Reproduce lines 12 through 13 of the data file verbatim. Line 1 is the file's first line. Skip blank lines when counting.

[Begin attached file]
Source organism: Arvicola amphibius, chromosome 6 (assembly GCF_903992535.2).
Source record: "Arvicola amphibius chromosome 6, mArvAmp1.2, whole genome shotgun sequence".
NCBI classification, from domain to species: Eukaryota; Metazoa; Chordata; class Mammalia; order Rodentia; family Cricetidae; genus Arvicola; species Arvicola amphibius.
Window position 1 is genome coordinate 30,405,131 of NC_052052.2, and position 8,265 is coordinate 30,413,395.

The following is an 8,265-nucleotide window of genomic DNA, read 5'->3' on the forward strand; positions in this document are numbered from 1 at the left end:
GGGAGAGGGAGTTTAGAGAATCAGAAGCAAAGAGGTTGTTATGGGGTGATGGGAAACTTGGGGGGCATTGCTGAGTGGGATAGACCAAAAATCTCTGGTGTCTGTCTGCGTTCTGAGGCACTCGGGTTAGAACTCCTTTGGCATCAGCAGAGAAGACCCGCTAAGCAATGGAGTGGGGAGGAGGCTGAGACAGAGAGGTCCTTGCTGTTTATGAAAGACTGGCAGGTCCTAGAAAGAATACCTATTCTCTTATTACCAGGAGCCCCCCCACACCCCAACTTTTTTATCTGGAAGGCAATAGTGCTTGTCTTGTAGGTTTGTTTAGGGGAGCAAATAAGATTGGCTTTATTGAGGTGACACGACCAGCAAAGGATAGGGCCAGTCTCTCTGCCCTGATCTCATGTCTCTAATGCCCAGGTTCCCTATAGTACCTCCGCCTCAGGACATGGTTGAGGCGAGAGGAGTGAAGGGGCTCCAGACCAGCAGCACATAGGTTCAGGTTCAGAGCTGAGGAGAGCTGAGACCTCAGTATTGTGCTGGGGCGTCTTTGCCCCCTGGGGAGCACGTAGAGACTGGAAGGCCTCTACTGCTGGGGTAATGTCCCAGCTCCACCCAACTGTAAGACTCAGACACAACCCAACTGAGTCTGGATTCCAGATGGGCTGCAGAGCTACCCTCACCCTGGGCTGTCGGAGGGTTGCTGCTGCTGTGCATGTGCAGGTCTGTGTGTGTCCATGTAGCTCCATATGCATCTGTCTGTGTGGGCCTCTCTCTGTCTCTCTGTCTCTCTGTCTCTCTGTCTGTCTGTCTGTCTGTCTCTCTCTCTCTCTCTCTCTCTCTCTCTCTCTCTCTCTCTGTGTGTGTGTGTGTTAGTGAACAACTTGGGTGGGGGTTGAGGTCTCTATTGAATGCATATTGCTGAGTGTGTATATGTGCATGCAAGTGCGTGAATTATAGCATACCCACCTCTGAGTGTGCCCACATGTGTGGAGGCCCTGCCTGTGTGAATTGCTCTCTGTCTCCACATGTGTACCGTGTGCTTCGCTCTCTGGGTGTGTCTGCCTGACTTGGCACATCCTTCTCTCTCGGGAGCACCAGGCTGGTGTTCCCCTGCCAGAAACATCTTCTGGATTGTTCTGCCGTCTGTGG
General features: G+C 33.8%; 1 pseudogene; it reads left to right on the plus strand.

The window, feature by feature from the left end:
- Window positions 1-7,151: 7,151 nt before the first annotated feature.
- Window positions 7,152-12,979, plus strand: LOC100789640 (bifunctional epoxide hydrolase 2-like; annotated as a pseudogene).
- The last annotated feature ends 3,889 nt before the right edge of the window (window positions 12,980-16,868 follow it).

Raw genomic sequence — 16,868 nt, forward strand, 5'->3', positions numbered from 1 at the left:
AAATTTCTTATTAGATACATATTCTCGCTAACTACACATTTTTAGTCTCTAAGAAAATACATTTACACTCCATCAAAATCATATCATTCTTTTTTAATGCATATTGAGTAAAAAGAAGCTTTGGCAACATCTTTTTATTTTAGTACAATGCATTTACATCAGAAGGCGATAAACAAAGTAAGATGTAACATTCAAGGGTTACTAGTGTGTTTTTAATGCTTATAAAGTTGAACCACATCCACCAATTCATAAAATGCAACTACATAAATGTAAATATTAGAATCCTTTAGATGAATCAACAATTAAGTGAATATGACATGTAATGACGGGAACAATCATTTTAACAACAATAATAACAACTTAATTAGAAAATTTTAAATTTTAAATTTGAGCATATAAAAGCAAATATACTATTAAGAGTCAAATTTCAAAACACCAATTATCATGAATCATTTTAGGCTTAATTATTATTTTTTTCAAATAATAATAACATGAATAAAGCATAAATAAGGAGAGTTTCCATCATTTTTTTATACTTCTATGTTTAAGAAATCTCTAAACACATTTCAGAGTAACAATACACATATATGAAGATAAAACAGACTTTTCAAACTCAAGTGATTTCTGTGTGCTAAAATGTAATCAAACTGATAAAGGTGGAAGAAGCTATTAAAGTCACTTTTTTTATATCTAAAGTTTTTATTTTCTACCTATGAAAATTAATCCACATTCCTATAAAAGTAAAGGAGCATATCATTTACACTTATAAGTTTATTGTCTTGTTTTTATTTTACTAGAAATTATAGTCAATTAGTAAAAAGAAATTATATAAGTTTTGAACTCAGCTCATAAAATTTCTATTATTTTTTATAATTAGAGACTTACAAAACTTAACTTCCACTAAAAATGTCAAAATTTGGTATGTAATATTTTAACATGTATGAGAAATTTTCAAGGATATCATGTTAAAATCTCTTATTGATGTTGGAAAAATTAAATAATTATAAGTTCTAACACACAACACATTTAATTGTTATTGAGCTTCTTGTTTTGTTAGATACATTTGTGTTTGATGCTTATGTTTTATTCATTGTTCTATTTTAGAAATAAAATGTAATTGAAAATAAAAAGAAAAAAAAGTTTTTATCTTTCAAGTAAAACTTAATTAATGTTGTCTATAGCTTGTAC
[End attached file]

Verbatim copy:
Raw genomic sequence — 16,868 nt, forward strand, 5'->3', positions numbered from 1 at the left:
AAATTTCTTATTAGATACATATTCTCGCTAACTACACATTTTTAGTCTCTAAGAAAATACATTTACACTCCATCAAAATCATATCATTCTTTTTTAATGCATATTGAGTAAAAAGAAGCTTTGGCAACATCTTTTTATTTTAGTACAATGCATTTACATCAGAAGGCGATAAACAAAGTAAGATGTAACATTCAAGGGTTACTAGTGTGTTTTTAATGCTTATAAAGTTGAACCACATCCACCAATTCATAAAATGCAACTACATAAATGTAAATATTAGAATCCTTTAGATGAATCAACAATTAAGTGAATATGACATGTAATGACGGGAACAATCATTTTAACAACAATAATAACAACTTAATTAGAAAATTTTAAATTTTAAATTTGAGCATATAAAAGCAAATATACTATTAAGAGTCAAATTTCAAAACACCAATTATCATGAATCATTTTAGGCTTAATTATTATTTTTTTCAAATAATAATAACATGAATAAAGCATAAATAAGGAGAGTTTCCATCATTTTTTTATACTTCTATGTTTAAGAAATCTCTAAACACATTTCAGAGTAACAATACACATATATGAAGATAAAACAGACTTTTCAAACTCAAGTGATTTCTGTGTGCTAAAATGTAATCAAACTGATAAAGGTGGAAGAAGCTATTAAAGTCACTTTTTTTATATCTAAAGTTTTTATTTTCTACCTATGAAAATTAATCCACATTCCTATAAAAGTAAAGGAGCATATCATTTACACTTATAAGTTTATTGTCTTGTTTTTATTTTACTAGAAATTATAGTCAATTAGTAAAAAGAAATTATATAAGTTTTGAACTCAGCTCATAAAATTTCTATTATTTTTTATAATTAGAGACTTACAAAACTTAACTTCCACTAAAAATGTCAAAATTTGGTATGTAATATTTTAACATGTATGAGAAATTTTCAAGGATATCATGTTAAAATCTCTTATTGATGTTGGAAAAATTAAATAATTATAAGTTCTAACACACAACACATTTAATTGTTATTGAGCTTCTTGTTTTGTTAGATACATTTGTGTTTGATGCTTATGTTTTATTCATTGTTCTATTTTAGAAATAAAATGTAATTGAAAATAAAAAGAAAAAAAAGTTTTTATCTTTCAAGTAAAACTTAATTAATGTTGTCTATAGCTTGTAC